Theology and Beauty

Course InstructorMark McInroy is Assistant Professor of Systematic Theology at the University of St. Thomas.  He received his doctorate in theology from Harvard Divinity School, and he is the author of Balthasar on the Spiritual Senses:  Perceiving Splendour (Oxford University Press, forthcoming).

Course Information:  Thursdays, February 6-March 13, 1:00-3:00 p.m., Church of St. Patrick, 6820 St. Patrick's Lane, Edina

Course Description:  Is it possible that Beauty is a name for God, or a means by which God reveals God's self in the created order?  This course examines ancient, medieval, and modern theological approaches to these questions.  It also explores the implications of varying answers to these questions for the arts, and for lives of faith.

Registration fee for the series:  $80.00 per person

To register on-line with a credit card, click on this link:  https://webapp.stthomas.edu/eventregistration/UST/register.jsp?eventcrn=A7936

To register by check or cash through the mail or in-person, click on this link for the registration form to download, print and mail in with your payment: Spring 2014 Registration Form

Link to location directions:  Church of St. Patrick Directions

Detailed Course Syllabus (subject to change):

February 6

At the Heart of Creation and its Source:  Beauty as a "Transcendental" Property of Being and a Name for God

A number of ancient and medieval figures view beauty as an aspect of reality that permeates everything that exists.  This session examines the thought of Plato, Augustine, Pseudo-Dionysius, Thomas Aquinas, and Bonaventure, for whom beauty saturates all of being.  Many of these figures further maintain that the beauty of creation reflects the absolute beauty of its source, and that beauty should therefore be considered an attribute of God.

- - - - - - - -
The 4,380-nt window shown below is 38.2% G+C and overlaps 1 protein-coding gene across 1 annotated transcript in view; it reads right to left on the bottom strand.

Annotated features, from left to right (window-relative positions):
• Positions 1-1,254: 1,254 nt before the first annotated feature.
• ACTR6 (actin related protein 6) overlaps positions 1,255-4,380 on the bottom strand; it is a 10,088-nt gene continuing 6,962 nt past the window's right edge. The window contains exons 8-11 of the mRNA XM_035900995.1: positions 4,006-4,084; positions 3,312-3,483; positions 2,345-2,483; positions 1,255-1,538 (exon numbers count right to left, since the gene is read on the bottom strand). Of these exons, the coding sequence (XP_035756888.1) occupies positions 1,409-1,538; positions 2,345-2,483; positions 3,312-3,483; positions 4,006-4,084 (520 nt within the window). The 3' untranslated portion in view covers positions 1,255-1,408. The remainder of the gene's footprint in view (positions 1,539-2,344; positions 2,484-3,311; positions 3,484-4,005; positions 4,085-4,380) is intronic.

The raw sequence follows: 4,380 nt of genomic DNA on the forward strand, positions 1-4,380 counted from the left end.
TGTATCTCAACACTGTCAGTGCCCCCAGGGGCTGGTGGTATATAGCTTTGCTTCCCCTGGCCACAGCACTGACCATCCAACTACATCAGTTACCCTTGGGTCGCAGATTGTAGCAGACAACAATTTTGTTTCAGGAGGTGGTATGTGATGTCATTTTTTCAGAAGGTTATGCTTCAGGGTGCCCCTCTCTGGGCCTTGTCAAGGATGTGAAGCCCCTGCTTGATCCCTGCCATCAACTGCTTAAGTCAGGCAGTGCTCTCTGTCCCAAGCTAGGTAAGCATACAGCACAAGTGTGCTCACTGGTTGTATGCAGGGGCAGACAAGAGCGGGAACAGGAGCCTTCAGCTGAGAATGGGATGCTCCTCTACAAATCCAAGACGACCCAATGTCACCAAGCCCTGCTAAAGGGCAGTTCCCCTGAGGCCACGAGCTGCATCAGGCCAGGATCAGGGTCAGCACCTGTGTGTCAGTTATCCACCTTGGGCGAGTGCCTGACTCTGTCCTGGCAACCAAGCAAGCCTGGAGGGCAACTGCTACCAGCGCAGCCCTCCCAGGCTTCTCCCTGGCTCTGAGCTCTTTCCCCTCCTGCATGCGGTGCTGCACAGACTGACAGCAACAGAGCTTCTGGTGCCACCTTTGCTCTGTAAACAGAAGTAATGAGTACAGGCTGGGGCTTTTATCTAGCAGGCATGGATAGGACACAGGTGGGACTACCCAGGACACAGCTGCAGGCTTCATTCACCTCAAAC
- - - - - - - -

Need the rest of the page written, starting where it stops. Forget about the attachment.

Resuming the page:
February 13

Smashing Images:  Byzantine and Reformation Iconoclasm

Should God be depicted in visual art?  In the eighth and sixteenth centuries, significant segments of the church claimed that any portrayal of God was idolatrous.  These two movements, known respectively as Byzantine and Reformation "Iconoclasm" (breaking of images), resulted in the widespread destruction of Christian art.  This session investigates the motivations and theological arguments of iconoclasts and their opponents, with special attention given to John of Damascus, Martin Luther, and John Calvin.

February 20

The Decline of Beauty in the Modern Period

In the modern period, beauty is relegated to a marginal position as that which is inoffensively pleasant.  This session examines the philosophical arguments that lead to such a trivialization, focusing especially on the views of Immanuel Kant and Soren Kierkegaard.  Also explored will be the far-reaching legacy of these ideas in the contemporary setting.

February 27

The Re-emergence of Beauty in the Twentieth Century

Although beauty is exiled from theological discourse for much of modernity, in the twentieth century a handful of theologians rehabilitate the ancient and medieval idea that beauty is an attribute of God.  Foremost among these figures is the Roman Catholic theologian, Hans Urs von Balthasar, whose "theological aesthetics" re-enlivens modern theology and resolves a number of long-standing problems in modern Catholic thought.  This session conveys the key features of Balthasar's aesthetics and explores its significance for contemporary theology and faith today.

March 6

Theology and Modern Art

In the modern period, the leading artists of the world largely cease creating art that is explicitly religious.  Conversely, modern art that is overtly Christian tends to be regarded as second-rate, even kitsch.  What place, then, does modern art have in theology?  This session investigates the reflections of Karl Rahner, Paul Tillich, and others on the theological significance of modern art.

March 13

Contemporary Theological Aesthetics

Harns Urs von Balthasar's theological aesthetics struck a chord with contemporary theologians, and in recent years many of them have expanded upon his projet by writing theological aesthetics of their own.  This session addresses the contemporary state of this burgeoning field by looking at the work of David Bentley Hart, Aidan Nichols, Richard Viladesau, Frank Burch Brown, and others.